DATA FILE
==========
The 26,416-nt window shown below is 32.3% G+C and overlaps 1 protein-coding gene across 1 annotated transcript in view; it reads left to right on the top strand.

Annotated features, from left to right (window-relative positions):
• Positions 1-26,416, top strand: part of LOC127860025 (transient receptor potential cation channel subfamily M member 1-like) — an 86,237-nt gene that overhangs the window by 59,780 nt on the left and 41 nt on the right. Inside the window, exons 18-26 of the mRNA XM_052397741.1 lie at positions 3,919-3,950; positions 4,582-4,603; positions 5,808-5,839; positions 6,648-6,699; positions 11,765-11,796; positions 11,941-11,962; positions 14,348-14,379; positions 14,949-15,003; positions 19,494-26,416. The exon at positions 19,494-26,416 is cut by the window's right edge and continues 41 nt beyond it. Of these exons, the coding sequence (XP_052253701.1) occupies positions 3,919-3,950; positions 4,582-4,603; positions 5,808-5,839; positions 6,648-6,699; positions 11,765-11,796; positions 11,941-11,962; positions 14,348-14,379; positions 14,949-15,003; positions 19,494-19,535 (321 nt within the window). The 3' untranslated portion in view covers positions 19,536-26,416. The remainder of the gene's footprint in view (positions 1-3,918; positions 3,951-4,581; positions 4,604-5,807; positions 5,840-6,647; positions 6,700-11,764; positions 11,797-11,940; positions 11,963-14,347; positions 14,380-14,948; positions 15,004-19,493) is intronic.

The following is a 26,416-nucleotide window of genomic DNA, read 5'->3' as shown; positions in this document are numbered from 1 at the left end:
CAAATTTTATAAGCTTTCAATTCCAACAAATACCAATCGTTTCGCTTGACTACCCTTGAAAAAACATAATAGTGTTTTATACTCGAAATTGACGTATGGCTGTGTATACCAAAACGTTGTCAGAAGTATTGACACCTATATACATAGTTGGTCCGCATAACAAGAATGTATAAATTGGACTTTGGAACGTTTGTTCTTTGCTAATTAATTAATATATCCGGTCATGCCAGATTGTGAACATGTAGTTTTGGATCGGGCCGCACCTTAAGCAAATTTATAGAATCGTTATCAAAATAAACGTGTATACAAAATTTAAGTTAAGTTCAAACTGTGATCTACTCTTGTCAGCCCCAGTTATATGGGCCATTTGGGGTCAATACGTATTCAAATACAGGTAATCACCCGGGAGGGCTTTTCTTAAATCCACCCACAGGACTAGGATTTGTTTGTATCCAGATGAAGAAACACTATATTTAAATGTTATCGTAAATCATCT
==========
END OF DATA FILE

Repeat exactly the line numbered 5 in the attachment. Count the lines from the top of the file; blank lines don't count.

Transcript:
CAAATTTTATAAGCTTTCAATTCCAACAAATACCAATCGTTTCGCTTGACTACCCTTGAAAAAACATAATAGTGTTTTATACTCGAAATTGACGTATGGCTGTGTATACCAAAACGTTGTCAGAAGTATTGACACCTATATACATAGTTGGTCCGCATAACAAGAATGTATAAATTGGACTTTGGAACGTTTGTTCTTTGCTAATTAATTAATATATCCGGTCATGCCAGATTGTGAACATGTAGTTTTGGATCGGGCCGCACCTTAAGCAAATTTATAGAATCGTTATCAAAATAAACGTGTATACAAAATTTAAGTTAAGTTCAAACTGTGATCTACTCTTGTCAGCCCCAGTTATATGGGCCATTTGGGGTCAATACGTATTCAAATACAGGTAATCACCCGGGAGGGCTTTTCTTAAATCCACCCACAGGACTAGGATTTGTTTGTATCCAGATGAAGAAACACTATATTTAAATGTTATCGTAAATCATCT